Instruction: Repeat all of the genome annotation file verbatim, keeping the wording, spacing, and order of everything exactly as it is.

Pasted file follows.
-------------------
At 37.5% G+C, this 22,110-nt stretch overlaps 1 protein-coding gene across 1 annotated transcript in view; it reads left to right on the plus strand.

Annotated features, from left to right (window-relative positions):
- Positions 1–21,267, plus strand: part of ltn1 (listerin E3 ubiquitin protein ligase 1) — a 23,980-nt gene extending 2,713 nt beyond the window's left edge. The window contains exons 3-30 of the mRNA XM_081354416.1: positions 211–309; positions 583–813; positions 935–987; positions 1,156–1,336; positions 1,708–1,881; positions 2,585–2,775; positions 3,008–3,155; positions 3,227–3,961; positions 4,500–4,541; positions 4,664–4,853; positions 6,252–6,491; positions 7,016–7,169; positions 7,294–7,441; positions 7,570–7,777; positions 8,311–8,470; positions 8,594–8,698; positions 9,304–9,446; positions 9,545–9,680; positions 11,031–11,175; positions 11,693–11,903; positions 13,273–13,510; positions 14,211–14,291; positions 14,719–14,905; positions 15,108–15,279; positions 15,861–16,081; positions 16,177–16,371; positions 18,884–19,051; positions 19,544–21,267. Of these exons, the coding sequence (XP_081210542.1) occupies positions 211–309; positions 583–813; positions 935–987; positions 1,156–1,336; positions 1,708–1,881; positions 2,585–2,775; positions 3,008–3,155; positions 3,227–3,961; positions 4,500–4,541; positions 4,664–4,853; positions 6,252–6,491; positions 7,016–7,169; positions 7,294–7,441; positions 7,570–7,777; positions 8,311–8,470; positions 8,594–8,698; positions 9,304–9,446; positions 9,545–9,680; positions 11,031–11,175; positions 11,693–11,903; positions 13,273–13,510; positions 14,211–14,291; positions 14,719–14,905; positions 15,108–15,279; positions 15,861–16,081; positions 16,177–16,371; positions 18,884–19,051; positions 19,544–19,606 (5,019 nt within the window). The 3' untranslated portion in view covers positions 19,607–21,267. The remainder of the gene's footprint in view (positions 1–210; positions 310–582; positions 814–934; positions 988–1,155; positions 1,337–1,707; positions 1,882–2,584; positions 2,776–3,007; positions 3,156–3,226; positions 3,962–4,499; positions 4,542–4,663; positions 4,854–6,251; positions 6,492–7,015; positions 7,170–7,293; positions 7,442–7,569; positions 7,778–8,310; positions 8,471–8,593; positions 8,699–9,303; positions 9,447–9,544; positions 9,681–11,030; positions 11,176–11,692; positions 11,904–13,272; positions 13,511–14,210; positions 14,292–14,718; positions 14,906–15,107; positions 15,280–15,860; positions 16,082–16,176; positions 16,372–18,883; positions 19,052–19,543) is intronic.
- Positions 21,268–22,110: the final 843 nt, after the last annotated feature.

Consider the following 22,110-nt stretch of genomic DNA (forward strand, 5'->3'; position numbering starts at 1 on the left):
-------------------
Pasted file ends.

At 37.5% G+C, this 22,110-nt stretch overlaps 1 protein-coding gene across 1 annotated transcript in view; it reads left to right on the plus strand.

Annotated features, from left to right (window-relative positions):
- Positions 1–21,267, plus strand: part of ltn1 (listerin E3 ubiquitin protein ligase 1) — a 23,980-nt gene extending 2,713 nt beyond the window's left edge. The window contains exons 3-30 of the mRNA XM_081354416.1: positions 211–309; positions 583–813; positions 935–987; positions 1,156–1,336; positions 1,708–1,881; positions 2,585–2,775; positions 3,008–3,155; positions 3,227–3,961; positions 4,500–4,541; positions 4,664–4,853; positions 6,252–6,491; positions 7,016–7,169; positions 7,294–7,441; positions 7,570–7,777; positions 8,311–8,470; positions 8,594–8,698; positions 9,304–9,446; positions 9,545–9,680; positions 11,031–11,175; positions 11,693–11,903; positions 13,273–13,510; positions 14,211–14,291; positions 14,719–14,905; positions 15,108–15,279; positions 15,861–16,081; positions 16,177–16,371; positions 18,884–19,051; positions 19,544–21,267. Of these exons, the coding sequence (XP_081210542.1) occupies positions 211–309; positions 583–813; positions 935–987; positions 1,156–1,336; positions 1,708–1,881; positions 2,585–2,775; positions 3,008–3,155; positions 3,227–3,961; positions 4,500–4,541; positions 4,664–4,853; positions 6,252–6,491; positions 7,016–7,169; positions 7,294–7,441; positions 7,570–7,777; positions 8,311–8,470; positions 8,594–8,698; positions 9,304–9,446; positions 9,545–9,680; positions 11,031–11,175; positions 11,693–11,903; positions 13,273–13,510; positions 14,211–14,291; positions 14,719–14,905; positions 15,108–15,279; positions 15,861–16,081; positions 16,177–16,371; positions 18,884–19,051; positions 19,544–19,606 (5,019 nt within the window). The 3' untranslated portion in view covers positions 19,607–21,267. The remainder of the gene's footprint in view (positions 1–210; positions 310–582; positions 814–934; positions 988–1,155; positions 1,337–1,707; positions 1,882–2,584; positions 2,776–3,007; positions 3,156–3,226; positions 3,962–4,499; positions 4,542–4,663; positions 4,854–6,251; positions 6,492–7,015; positions 7,170–7,293; positions 7,442–7,569; positions 7,778–8,310; positions 8,471–8,593; positions 8,699–9,303; positions 9,447–9,544; positions 9,681–11,030; positions 11,176–11,692; positions 11,904–13,272; positions 13,511–14,210; positions 14,292–14,718; positions 14,906–15,107; positions 15,280–15,860; positions 16,082–16,176; positions 16,372–18,883; positions 19,052–19,543) is intronic.
- Positions 21,268–22,110: the final 843 nt, after the last annotated feature.

Consider the following 22,110-nt stretch of genomic DNA (forward strand, 5'->3'; position numbering starts at 1 on the left):